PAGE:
Galatea's uprising: Activism in the United States sex workers' rights movement
Date of Award
Doctor of Philosophy (PhD)
Marjorie L. DeVault
Activism, Sex workers' rights movement, Arizona, Gendered work
Gender and Sexuality | Politics and Social Change
This dissertation is a participant observation study of a small group of relatively privileged middle class activists in the sex workers' rights movement in Tucson, AZ. Sex worker activism draws from and depends upon a strong sense of community among industry workers and supportive people. This community helps create a place for new members to come out as workers, claim a politicized sex worker identity, and participate in local activism. Activism is usually carnivalesque in form to appeal to a wide range of audiences, but some is also more civic oriented as movement members attempt to influence public policy in favor of decriminalizing prostitution. One tactic employed is the creation of a number of discourses invoking human and worker rights for workers in the commercial sex industry. While effective only in very limited ways, members continue the sex-positive, playful activism characteristic of this movement perhaps because a sense of community is so important to them. This study draws attention to an important voice---that of a group of sex workers themselves---often missing from public debates surrounding commercial sex work.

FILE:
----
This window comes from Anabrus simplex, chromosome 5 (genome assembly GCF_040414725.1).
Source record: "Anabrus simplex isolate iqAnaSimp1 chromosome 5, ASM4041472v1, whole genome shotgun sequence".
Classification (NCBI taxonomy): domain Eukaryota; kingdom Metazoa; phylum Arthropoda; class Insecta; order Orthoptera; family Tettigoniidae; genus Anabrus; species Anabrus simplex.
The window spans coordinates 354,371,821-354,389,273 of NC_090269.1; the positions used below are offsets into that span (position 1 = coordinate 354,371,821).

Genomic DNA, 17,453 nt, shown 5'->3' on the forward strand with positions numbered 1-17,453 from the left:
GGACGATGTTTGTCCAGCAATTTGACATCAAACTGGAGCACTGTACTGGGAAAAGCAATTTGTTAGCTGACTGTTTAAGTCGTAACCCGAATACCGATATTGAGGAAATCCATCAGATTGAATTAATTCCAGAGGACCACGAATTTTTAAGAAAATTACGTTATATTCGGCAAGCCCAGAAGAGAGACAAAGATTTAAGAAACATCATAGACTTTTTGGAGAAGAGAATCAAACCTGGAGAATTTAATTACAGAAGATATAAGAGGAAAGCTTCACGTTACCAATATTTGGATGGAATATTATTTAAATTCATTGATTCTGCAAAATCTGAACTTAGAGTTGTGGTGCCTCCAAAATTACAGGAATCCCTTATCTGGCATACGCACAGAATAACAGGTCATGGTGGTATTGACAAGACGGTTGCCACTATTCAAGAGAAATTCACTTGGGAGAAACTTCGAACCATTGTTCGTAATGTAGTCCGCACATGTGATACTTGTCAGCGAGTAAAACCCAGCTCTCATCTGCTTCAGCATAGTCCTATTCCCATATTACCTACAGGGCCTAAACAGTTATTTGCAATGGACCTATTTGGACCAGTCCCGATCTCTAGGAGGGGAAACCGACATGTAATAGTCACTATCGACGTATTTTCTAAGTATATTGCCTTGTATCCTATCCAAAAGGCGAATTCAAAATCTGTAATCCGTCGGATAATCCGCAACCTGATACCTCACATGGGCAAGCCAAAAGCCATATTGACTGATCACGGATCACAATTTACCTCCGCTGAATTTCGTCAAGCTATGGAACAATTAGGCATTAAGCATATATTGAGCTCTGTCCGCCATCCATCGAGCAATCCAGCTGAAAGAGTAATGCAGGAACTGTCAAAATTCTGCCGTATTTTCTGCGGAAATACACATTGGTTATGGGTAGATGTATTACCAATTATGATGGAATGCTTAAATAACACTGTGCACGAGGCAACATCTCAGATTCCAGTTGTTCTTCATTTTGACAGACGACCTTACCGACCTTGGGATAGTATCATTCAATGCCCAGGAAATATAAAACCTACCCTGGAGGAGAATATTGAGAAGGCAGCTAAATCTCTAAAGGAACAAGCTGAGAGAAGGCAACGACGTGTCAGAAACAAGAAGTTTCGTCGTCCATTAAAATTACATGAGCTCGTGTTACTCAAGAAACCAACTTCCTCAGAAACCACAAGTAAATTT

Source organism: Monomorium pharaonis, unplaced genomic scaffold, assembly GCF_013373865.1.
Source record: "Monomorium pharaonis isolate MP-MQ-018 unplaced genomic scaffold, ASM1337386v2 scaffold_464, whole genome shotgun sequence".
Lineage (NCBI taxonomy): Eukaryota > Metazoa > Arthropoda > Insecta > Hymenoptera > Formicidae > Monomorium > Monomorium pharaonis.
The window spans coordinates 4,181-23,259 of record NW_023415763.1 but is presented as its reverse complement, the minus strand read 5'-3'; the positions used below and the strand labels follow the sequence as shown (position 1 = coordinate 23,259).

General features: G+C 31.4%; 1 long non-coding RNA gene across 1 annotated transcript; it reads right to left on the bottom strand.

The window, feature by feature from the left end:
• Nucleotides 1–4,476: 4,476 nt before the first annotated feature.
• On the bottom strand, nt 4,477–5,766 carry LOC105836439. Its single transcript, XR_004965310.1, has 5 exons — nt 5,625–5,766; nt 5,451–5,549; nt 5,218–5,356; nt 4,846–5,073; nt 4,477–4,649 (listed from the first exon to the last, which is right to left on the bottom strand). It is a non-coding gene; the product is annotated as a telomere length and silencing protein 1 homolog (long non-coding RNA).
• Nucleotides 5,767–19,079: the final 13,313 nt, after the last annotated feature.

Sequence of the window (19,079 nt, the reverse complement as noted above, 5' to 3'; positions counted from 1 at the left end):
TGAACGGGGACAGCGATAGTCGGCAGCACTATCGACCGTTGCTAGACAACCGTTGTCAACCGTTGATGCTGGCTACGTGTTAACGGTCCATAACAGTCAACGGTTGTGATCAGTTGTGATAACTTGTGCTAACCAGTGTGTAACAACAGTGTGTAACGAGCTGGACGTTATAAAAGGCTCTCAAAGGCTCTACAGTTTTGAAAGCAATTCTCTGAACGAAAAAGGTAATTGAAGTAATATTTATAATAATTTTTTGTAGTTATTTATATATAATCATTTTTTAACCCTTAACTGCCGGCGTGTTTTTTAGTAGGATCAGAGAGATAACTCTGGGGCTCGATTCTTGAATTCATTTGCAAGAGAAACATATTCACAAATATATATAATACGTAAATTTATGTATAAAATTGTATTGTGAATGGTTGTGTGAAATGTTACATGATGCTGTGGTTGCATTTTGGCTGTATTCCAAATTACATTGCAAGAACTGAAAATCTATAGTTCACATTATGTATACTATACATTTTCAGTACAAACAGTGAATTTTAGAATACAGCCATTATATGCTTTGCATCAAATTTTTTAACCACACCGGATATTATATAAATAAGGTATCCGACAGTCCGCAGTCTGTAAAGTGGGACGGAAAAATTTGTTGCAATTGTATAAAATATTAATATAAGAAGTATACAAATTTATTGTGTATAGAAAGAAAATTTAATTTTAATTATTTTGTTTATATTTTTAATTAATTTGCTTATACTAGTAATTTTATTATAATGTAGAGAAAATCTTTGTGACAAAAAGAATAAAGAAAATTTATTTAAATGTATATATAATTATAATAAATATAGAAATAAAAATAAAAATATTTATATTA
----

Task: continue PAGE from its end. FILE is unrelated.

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Tuchovsky, Charleen M., "Galatea's uprising: Activism in the United States sex workers' rights movement" (2006). Sociology - Dissertations. Paper 10.